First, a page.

The town of
Hasbaya is the center of the Caza and can be reached from
Marjeyun across the Hasbani bridge.
It is one of the most important and oldest towns of the
Mount Hermon area. This
mountain peak, also called Jabal al Sheikh, rises east of
Hasbaya. The town is
watered by a small tributary of the Hasbani River.
Hasbaya is an
important historical site, but little of its ancient monuments
survive. The oldest
standing ruins date to the Crusader period.
After the conquest of the area by the Shehabs in 1173,
they fortified the square tower of the Crusader fort and
transformed it into a big palace similar to Italian palaces
and citadels of the Renaissance.
On both sides of its main entrance is the lion, the
emblem of the Shehab family. The
upper floor has 65 rooms, and the largest is decorated with
beautiful wall paintings. The
mosque was built in the 13th century and has a beautiful
Hasbaya keeps its
traditions alive and its workshops are still producing
traditional clothing such as abayas, caftans and turbans.
Leave Hasbaya and
drive in the direction of Marjeyun.
After 3 km, you reach Souk al Khan, which is located
inside a pine forest at the crossing of Hasbaya, Rashaya,
Kawkaba and Marjeyun roads. There lies the ruins of an old khan where Ali, son of
Fakhreddin Maan, is said to have been killed.
In this khan, a popular weekly market held very Tuesday
is visited by traders and visitors from all over the area. Near
this site flows the Hasbani, a tributary of the Jordan River,
which is presently under Israeli Control.
On the banks of this river are scattered outdoor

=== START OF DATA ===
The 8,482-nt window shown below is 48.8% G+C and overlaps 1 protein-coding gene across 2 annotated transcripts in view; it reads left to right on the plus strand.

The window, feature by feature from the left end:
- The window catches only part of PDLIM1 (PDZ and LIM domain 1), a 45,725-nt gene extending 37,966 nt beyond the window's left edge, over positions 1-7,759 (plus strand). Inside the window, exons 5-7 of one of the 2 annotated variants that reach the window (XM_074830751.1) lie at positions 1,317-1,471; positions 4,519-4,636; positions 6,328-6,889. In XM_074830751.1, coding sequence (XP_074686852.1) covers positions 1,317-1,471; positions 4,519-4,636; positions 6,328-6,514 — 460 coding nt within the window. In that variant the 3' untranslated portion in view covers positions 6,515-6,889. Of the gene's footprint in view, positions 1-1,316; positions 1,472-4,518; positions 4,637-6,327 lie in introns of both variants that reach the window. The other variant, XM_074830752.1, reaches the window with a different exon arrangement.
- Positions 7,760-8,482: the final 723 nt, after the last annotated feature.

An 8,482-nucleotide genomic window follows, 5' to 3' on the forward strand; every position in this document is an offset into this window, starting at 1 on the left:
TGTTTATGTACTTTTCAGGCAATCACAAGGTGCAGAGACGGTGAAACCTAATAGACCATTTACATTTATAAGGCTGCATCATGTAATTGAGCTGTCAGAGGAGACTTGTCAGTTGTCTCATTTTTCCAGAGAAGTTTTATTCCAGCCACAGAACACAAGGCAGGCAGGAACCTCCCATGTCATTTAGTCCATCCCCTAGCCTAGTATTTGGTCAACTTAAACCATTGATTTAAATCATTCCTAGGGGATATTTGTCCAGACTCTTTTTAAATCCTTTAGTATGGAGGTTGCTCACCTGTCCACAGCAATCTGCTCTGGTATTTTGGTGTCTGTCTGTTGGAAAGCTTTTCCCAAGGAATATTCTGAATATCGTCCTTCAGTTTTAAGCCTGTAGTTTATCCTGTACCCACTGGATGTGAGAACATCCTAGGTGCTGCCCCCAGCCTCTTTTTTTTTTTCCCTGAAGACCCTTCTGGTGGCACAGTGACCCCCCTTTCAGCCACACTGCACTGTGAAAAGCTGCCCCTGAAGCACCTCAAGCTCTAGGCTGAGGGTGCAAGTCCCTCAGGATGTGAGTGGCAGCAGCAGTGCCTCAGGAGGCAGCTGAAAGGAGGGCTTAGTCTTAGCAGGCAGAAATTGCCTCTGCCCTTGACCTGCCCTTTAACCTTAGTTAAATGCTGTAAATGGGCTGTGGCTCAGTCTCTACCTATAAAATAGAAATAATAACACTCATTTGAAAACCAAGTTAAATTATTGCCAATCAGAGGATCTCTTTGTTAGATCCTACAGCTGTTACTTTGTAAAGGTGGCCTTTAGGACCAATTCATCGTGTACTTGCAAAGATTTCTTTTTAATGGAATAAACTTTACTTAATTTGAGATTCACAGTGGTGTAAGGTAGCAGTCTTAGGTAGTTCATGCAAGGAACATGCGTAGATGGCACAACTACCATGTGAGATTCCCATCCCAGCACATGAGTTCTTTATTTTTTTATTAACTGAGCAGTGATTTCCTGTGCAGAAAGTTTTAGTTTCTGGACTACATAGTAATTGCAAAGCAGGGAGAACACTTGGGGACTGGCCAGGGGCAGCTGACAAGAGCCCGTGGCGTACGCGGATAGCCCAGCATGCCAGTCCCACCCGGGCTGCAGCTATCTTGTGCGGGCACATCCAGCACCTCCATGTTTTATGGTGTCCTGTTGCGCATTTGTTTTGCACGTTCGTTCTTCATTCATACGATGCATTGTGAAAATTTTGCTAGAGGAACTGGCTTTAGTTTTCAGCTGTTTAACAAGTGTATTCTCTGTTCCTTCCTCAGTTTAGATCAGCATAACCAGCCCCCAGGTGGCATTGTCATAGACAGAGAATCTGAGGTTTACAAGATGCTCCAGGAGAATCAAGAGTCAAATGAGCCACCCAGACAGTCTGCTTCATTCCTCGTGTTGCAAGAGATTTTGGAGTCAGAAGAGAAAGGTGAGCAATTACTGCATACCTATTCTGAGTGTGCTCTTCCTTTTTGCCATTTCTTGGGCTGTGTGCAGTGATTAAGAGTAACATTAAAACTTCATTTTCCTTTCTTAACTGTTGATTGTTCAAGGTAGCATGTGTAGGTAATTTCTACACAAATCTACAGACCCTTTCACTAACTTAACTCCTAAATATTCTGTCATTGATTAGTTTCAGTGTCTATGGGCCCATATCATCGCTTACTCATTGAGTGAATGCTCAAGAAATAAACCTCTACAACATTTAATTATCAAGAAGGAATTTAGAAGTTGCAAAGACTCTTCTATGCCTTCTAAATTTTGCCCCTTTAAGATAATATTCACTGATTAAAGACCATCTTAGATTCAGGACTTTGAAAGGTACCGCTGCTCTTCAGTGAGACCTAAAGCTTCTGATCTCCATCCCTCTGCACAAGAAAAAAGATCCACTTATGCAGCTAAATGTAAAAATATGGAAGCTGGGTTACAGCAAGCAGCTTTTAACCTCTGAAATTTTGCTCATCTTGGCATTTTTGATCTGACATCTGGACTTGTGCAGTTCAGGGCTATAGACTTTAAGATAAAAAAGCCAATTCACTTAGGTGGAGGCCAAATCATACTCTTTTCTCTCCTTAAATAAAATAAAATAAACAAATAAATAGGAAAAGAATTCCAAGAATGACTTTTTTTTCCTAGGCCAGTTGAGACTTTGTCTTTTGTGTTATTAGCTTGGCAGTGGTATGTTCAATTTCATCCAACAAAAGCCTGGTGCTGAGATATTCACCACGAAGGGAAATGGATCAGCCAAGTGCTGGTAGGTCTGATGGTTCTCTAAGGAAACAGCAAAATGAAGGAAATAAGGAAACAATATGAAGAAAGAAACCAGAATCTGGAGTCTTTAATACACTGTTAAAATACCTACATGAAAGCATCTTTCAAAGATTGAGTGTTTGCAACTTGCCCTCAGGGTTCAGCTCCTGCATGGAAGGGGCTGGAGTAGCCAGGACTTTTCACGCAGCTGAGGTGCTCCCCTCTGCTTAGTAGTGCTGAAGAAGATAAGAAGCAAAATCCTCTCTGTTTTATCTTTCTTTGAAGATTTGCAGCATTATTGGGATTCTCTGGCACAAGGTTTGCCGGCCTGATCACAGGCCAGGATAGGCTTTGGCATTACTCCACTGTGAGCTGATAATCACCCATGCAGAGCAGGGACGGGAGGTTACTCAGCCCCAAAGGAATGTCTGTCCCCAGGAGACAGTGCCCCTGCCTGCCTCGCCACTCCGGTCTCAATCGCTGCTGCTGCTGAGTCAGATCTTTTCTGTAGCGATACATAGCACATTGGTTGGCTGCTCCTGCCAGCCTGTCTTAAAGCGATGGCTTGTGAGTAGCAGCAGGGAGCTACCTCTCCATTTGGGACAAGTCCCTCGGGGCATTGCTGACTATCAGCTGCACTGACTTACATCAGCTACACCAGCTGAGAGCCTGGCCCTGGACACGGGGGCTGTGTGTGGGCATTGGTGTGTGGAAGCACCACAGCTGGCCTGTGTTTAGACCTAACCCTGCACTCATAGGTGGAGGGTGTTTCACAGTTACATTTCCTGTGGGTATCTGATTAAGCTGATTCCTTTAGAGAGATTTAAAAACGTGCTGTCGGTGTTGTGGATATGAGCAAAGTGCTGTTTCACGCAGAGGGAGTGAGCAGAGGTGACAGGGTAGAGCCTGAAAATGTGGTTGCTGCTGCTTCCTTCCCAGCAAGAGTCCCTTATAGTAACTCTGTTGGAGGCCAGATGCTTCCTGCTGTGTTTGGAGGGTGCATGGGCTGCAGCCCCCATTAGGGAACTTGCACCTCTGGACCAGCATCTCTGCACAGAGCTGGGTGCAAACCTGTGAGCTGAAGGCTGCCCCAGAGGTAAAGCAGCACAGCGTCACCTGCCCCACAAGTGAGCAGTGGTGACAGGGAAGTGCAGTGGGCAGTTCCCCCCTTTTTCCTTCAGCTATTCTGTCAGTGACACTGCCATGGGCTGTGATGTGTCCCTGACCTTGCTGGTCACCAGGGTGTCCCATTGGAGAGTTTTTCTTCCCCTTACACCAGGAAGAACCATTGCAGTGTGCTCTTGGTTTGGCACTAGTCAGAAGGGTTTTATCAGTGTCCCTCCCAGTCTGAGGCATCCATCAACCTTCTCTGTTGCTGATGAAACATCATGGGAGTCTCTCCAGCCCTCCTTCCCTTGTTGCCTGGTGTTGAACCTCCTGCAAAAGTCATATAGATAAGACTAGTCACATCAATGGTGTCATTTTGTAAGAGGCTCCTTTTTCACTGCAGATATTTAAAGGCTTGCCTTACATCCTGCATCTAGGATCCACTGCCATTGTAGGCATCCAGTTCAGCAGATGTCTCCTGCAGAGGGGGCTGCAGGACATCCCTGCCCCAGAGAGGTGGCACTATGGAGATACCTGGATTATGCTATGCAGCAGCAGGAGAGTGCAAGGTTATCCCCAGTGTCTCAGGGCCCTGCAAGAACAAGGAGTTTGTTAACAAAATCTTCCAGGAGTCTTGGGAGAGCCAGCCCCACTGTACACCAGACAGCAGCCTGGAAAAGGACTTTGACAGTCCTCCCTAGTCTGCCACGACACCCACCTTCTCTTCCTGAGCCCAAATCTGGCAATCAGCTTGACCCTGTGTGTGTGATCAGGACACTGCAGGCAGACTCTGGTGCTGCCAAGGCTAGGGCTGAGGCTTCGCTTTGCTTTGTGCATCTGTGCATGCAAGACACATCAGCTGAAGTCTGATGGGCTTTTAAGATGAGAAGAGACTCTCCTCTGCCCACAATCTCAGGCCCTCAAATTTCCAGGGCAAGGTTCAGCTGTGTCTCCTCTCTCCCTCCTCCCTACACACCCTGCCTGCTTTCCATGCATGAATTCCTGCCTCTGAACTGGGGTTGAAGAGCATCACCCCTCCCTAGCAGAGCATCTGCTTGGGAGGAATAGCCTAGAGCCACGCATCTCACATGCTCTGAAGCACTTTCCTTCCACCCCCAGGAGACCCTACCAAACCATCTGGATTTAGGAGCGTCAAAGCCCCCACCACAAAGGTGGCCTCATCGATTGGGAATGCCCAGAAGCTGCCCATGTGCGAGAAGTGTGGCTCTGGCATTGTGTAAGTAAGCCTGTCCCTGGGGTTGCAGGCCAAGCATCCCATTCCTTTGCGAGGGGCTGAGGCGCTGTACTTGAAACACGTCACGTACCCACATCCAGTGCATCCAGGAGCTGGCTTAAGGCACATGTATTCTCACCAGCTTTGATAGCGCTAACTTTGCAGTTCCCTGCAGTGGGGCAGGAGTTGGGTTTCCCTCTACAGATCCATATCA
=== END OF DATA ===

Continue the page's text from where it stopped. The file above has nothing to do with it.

restaurants serving delicious Lebanese food and trout.
From Souk al Khan
drive 6 km to the south-east and come to Rashaya a Fukkhar, a
village famous for its pottery production.
From there continue on the road to Habbariye, in the
midst of vineyards and orchards.
Near the village, on the slopes of Mount Hermon lie the
ruins of a Roman temple. A
rectangular building 17 x 9 m, some of its walls are preserved
to a height of 8 meters.
Continue to the village of Shebaa famous for its caves,
springs and breathtaking scenery.
north-east of Hasbaya is the village of Mimes.
From there the visitor goes to the most famous
religious center of the Druze community: the al Bayyada
praying halls, where thousands of Druze believers come each
Thursday night to pray and to meditate.
The compound is made up of 40 halls or khalwat which
have deliberately been left unrestored.
al Bayyada, go north to the villages of al Kfayr and Nabi Shit
where lie the ruins of an old temple, oil presses, stone
basins and a rock-cut tomb believed to be that of the founder
of the Druze faith, Muhammad ben Ismail al Darazi.